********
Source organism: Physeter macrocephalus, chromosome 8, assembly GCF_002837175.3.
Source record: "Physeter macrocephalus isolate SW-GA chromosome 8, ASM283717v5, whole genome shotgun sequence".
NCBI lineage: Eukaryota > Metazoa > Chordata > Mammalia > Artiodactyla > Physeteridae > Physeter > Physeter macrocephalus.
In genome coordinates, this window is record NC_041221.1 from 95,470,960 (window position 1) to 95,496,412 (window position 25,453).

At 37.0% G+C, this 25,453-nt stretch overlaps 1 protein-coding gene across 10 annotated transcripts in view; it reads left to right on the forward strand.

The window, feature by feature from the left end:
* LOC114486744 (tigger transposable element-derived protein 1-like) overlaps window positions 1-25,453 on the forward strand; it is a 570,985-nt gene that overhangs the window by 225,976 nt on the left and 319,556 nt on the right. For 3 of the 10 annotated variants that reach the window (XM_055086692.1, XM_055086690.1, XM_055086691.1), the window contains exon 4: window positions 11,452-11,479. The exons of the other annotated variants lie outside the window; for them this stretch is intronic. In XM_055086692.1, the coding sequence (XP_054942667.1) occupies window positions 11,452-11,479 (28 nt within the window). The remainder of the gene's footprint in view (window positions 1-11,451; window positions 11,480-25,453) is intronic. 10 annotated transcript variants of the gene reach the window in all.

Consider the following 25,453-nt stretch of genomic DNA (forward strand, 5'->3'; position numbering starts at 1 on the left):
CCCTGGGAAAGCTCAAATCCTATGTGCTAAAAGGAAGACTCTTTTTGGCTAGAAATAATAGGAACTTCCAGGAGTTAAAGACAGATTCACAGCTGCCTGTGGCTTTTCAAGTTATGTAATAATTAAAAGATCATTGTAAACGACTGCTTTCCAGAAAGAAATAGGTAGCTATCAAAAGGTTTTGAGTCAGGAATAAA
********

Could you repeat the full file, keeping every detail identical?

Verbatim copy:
Source organism: Physeter macrocephalus, chromosome 8, assembly GCF_002837175.3.
Source record: "Physeter macrocephalus isolate SW-GA chromosome 8, ASM283717v5, whole genome shotgun sequence".
NCBI lineage: Eukaryota > Metazoa > Chordata > Mammalia > Artiodactyla > Physeteridae > Physeter > Physeter macrocephalus.
In genome coordinates, this window is record NC_041221.1 from 95,470,960 (window position 1) to 95,496,412 (window position 25,453).

At 37.0% G+C, this 25,453-nt stretch overlaps 1 protein-coding gene across 10 annotated transcripts in view; it reads left to right on the forward strand.

The window, feature by feature from the left end:
* LOC114486744 (tigger transposable element-derived protein 1-like) overlaps window positions 1-25,453 on the forward strand; it is a 570,985-nt gene that overhangs the window by 225,976 nt on the left and 319,556 nt on the right. For 3 of the 10 annotated variants that reach the window (XM_055086692.1, XM_055086690.1, XM_055086691.1), the window contains exon 4: window positions 11,452-11,479. The exons of the other annotated variants lie outside the window; for them this stretch is intronic. In XM_055086692.1, the coding sequence (XP_054942667.1) occupies window positions 11,452-11,479 (28 nt within the window). The remainder of the gene's footprint in view (window positions 1-11,451; window positions 11,480-25,453) is intronic. 10 annotated transcript variants of the gene reach the window in all.

Consider the following 25,453-nt stretch of genomic DNA (forward strand, 5'->3'; position numbering starts at 1 on the left):
CCCTGGGAAAGCTCAAATCCTATGTGCTAAAAGGAAGACTCTTTTTGGCTAGAAATAATAGGAACTTCCAGGAGTTAAAGACAGATTCACAGCTGCCTGTGGCTTTTCAAGTTATGTAATAATTAAAAGATCATTGTAAACGACTGCTTTCCAGAAAGAAATAGGTAGCTATCAAAAGGTTTTGAGTCAGGAATAAA